I'm so sad to hear that Roy E. Disney passed away earlier today. I wasn't aware that he'd been battling cancer, so it was quite a shock to me. There are a lot of memories that are flooding back from the last 25 years - starting in 1984, when there was that attempted takeover of Disney, which coincidentally reared its ugly head only several months after I'd first started my Disney career in the Canadian office.
I recall that Disney staff far and wide were all pretty nervous of how that would end, but once the attempt was thwarted and the dust had settled, Disney had a new management team in Michael Eisner and Frank Wells, with Roy having been instrumental in negotiating their installation at the helm. Admittedly, I wasn't that thrilled with the direction they soon started taking Disney in, but I was happy that Roy's part in the deal was that he would be the, albeit, figurehead in charge of Disney Feature Animation, as we saw him as the protector of that most important, yet under-appreciated division of the studio. It seemed that, were it not for Roy Disney, Disney Animation might have been dissolved soon after Eisner and Wells took charge. Fortunately, Roy convinced them of how important it was and that eventually led to such films as The Little Mermaid, Beauty and the Beast and The Lion King, putting Disney once again at the forefront of animated entertainment.
After Frank Wells was tragically killed in a helicopter crash in 1994, Michael Eisner started getting too big for his britches, making a lot of ill conceived decisions that were judged by many to be detrimental to Disney. Eventually Roy became so fed up with it all that he quit the board of directors (or was in danger of being squeezed out ) and started the "Save Disney" campaign to oust the tyrannical Eisner from his position as CEO. His efforts ultimately proved successful, leading to a humiliating revolt against Eisner at the 2004 shareholders' meeting, forcing his hand to leave the Company during the following year before his contract officially was up.
Back around 1981 or 1982, before all that mess with the Disney takeover attempt, I have one very fond, personal memory of Roy that I think says a lot about the man's character. Here in Canada on CBC (our public network) there's a long running current affairs show called The Fifth Estate, similar in format to CBS's 60 Minutes. Back at that time, they did a show where they investigated the mistreatment of animals that was purported to be rife within the TV and movie industry. It ran at least a couple times in repeats, so I remember it well. One of the guys they interviewed on the subject was Marlin Perkins, former host of TV's Wild Kingdom. When confronted with information from people who'd worked with him on some of his nature shows claiming there were contrived setups with animals that put them at risk of injury and death, Perkins denied it all, eventually losing his cool and demanding that they turn off the camera and stop the interview. Perkins came off as a bald-faced liar as a result.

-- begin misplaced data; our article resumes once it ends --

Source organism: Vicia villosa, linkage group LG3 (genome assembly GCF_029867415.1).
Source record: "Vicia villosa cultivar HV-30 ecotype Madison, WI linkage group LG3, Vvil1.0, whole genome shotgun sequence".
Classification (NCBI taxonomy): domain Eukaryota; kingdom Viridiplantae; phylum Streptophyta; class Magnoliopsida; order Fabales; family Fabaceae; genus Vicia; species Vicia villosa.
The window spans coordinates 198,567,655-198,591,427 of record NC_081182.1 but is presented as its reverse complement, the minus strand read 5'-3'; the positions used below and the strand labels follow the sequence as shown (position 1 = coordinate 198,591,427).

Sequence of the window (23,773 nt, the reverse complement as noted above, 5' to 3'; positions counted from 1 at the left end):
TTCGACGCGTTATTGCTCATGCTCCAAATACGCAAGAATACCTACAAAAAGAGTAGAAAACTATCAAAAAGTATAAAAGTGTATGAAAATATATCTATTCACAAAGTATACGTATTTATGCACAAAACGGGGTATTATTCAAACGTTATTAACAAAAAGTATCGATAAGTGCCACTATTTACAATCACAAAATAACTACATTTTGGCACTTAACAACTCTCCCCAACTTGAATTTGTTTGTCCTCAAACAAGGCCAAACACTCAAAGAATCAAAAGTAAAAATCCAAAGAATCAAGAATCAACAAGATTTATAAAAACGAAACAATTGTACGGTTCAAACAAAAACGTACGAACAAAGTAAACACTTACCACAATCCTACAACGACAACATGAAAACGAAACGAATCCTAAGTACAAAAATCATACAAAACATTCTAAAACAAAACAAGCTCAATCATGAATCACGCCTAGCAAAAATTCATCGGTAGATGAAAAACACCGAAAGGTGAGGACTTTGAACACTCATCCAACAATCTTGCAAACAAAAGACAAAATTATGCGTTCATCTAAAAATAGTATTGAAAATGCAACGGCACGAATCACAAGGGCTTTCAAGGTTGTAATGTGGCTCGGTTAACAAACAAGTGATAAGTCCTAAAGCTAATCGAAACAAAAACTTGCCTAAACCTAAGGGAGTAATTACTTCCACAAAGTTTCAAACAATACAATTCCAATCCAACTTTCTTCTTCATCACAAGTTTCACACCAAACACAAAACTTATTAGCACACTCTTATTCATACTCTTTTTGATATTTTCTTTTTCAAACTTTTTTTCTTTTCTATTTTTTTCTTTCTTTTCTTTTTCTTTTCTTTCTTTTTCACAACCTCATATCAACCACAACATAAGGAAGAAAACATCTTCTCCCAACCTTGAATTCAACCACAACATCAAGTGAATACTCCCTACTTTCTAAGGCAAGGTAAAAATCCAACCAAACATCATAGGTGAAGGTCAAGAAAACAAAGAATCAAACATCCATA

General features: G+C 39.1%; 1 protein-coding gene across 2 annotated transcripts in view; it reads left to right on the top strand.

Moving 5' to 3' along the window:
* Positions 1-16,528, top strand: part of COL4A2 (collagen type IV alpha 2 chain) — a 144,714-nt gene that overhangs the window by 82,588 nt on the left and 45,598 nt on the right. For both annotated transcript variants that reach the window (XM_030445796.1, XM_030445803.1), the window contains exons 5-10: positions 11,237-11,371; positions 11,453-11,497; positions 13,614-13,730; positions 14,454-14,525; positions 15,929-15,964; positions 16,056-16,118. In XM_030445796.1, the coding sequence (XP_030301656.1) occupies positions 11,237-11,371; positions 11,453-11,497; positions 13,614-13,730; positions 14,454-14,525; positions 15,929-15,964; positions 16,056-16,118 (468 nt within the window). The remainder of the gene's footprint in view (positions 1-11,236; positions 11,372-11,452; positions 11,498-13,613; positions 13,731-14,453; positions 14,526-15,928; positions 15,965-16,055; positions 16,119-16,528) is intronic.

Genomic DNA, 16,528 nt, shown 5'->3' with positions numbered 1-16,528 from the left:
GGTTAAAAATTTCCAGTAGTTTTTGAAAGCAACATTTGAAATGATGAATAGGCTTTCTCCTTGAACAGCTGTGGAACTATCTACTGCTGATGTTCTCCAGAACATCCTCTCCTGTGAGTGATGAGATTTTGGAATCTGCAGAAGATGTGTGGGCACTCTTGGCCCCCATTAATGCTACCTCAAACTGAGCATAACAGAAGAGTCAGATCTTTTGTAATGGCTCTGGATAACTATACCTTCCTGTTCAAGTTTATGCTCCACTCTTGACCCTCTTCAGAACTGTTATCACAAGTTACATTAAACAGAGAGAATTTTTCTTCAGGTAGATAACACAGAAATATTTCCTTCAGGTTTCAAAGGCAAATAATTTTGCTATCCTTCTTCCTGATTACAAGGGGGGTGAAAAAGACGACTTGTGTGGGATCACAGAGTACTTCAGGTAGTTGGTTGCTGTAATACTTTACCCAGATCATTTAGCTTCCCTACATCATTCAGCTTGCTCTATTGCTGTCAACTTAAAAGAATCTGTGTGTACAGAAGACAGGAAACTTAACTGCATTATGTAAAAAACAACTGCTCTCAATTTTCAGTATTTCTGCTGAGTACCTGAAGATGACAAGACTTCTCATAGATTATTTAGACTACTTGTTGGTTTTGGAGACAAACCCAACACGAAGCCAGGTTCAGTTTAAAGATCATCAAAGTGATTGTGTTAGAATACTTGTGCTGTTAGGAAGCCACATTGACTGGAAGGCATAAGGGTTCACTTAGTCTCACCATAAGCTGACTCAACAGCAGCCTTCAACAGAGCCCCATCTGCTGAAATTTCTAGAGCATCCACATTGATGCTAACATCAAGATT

Afterwards, there was a similar confrontational grilling of Roy Disney in what looked like his living room at home. The journalist confronted Roy with the accusation that there had been deaths of animals during the making of some of the True Life Adventures of the 1950s, in which Roy had been in charge of one of the camera units filming animals supposedly going about their business in the wild. I recall the journalist aggressively accusing the filmmakers of stampeding a horde of lemmings over a rocky cliff in White Wilderness. And while lemmings are believed to commit mass suicide in such a fashion, apparently these weren't the right sort of lemmings who are purported to do that! While the self-righteous journalist was accusing him of these misdeeds, Roy just sat there in his armchair very calmly smoking his cigarette before finally being given a chance to respond to the accusations. Instead of denying it all like Marlin Perkins had done, Roy just casually replied (and I paraphrase) "Yeah, that probably was what happened. We wouldn't do that type of thing today, but back then we did what had to be done to get some exciting footage in the wild". No vehement denials - just a somewhat sheepish grin, perhaps denoting some small pangs of latent guilt. Anyway, it took the wind out of the sails of that indignant interviewer and I admired Roy Disney for his refreshing frankness then and ever since, as every time I'd seen him on camera I was struck by how genuine and devoid of Hollywood b.s. this mild-mannered man was.